• Writing the script would entail skills involved with research, collaboration, persuasion, creativity, communication, writing, and more
  • The Theatre students would ultimately act out the script — backed up by those learning about sound design, stage design, lighting design, costume design, etc.
  • Example scene: A woman is sitting around the kitchen table, eating breakfast and reading a posting — aloud — from a website that includes some serious bias in it that offends the reader. She threatens to cancel her subscription, contact the editor, and more. She calls out to her partner why she’s so mad about the article. 
  • Perhaps there could be two or more before/after scenes, given some changes in the way the article was written.
  • Once the scenes were shot, the digital video editors, programmers, web designers, and more could take that material and work with the faculty members to integrate those materials into an engaging, interactive, branching type of learning experience. 
  • From there, the finished product would be deployed by the relevant faculty members.

Scenes from WMU's Theatre Department

[DC: Above images from the Theatre Department at WMU]

 

Colleges and universities could share content with each other and/or charge others for their products/content/learning experiences. In the future, I could easily see a marketplace for buying and selling such engaging content. This could create a needed new source of revenue — especially given that those large auditoriums and theaters are likely not bringing in as much revenue as they typically do. 

Colleges and universities could also try to reach out to local acting groups to get them involved and continue to create feeders into the world of work.

Other tags/categories could include:

  • MOOCs
  • Learning from the Living[Class]Room
  • Multimedia / digital literacy — tools from Adobe, Apple, and others.
  • Passions, participation, engagement, attention.
  • XR: Creating immersive, Virtual Reality (VR)-based experiences
  • Learning Experience Design
  • Interaction Design
  • Interface Design
  • …and more

Also see:

What improv taught me about failure: As a teacher and academic — from scholarlyteacher.com by Katharine Hubbard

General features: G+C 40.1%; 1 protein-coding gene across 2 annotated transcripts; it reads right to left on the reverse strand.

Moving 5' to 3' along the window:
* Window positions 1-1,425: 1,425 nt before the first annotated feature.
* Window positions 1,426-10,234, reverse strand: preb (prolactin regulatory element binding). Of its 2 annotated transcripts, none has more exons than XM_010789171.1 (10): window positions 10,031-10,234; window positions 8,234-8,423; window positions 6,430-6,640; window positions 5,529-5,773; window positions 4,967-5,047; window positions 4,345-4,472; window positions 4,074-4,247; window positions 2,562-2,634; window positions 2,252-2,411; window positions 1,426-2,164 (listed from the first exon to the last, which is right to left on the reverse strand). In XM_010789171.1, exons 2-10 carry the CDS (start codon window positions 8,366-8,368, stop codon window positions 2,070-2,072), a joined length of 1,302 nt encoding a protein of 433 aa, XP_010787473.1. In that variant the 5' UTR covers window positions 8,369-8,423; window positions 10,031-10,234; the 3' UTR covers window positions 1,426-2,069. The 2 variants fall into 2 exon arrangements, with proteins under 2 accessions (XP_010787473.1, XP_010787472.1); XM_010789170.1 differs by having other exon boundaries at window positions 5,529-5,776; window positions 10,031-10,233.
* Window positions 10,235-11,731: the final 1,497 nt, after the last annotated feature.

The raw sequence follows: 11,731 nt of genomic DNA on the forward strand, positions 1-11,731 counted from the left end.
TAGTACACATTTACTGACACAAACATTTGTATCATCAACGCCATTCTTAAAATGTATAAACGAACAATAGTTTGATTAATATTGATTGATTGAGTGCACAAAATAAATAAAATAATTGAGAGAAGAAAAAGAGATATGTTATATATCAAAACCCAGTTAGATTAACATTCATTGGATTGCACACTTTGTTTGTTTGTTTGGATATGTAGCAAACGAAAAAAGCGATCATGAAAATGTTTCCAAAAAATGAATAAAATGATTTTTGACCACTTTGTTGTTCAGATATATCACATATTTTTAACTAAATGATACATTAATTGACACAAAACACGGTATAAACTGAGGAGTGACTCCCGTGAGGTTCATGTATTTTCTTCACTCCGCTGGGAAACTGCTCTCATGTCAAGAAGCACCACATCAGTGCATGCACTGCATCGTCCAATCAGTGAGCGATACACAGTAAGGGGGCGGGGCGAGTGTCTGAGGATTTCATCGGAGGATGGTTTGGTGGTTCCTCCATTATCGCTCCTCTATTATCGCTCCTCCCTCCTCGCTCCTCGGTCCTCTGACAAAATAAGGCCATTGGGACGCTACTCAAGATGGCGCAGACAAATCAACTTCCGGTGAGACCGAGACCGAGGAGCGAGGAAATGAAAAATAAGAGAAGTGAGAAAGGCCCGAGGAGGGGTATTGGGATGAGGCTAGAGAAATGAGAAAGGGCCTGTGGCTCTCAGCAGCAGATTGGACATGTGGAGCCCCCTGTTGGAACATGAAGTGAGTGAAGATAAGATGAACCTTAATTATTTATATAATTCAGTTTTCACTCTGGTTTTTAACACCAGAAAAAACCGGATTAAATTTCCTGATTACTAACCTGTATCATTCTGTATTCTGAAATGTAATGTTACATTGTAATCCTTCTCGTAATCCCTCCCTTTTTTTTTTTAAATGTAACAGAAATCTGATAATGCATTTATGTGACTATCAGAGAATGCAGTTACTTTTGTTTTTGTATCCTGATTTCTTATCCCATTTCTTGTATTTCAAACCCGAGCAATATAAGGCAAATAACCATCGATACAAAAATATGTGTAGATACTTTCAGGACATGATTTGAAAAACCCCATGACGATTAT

what improv taught me about failure -as a teacher and academic

In improv, the only way to “fail” is to overthink and not have fun, which reframed what failure was on a grand scale and made me start looking at academia through the same lens. What I learned about failure through improv comes back to those same two core concepts: have fun and stop overthinking.

Students are more engaged when the professor is having fun with the materials (Keller, Hoy, Goetz, & Frenzel, 2016), and teaching is more enjoyable when we are having fun ourselves.

 

Canvas Certified Educator program for higher education

Per “Instructure Launches Canvas Certified Educator Program” out at The Journal by Dian Schaffhauser:

Each course is expected to take about four weeks to finish. They include:

  • Core 1: Foundational frameworks, which explores the impact of technology on student learning and the classroom and how Canvas can be used to help educators boost student achievement, motivation and engagement;
  • Core 2: Engagement strategies, to examine how Canvas can help enrich teaching practices and maximize student achievement;
  • Core 3: Personalized learning, to dive into personalized learning and learn how to create opportunities for student voice and choice within the learning environment;
  • Core 4: Transformational practices, to help participants learn how to evaluate open standard digital learning tools that can enhance learning through Canvas; and
  • Electives, described as a series of optional courses that can be selected by educators based on interests and needs.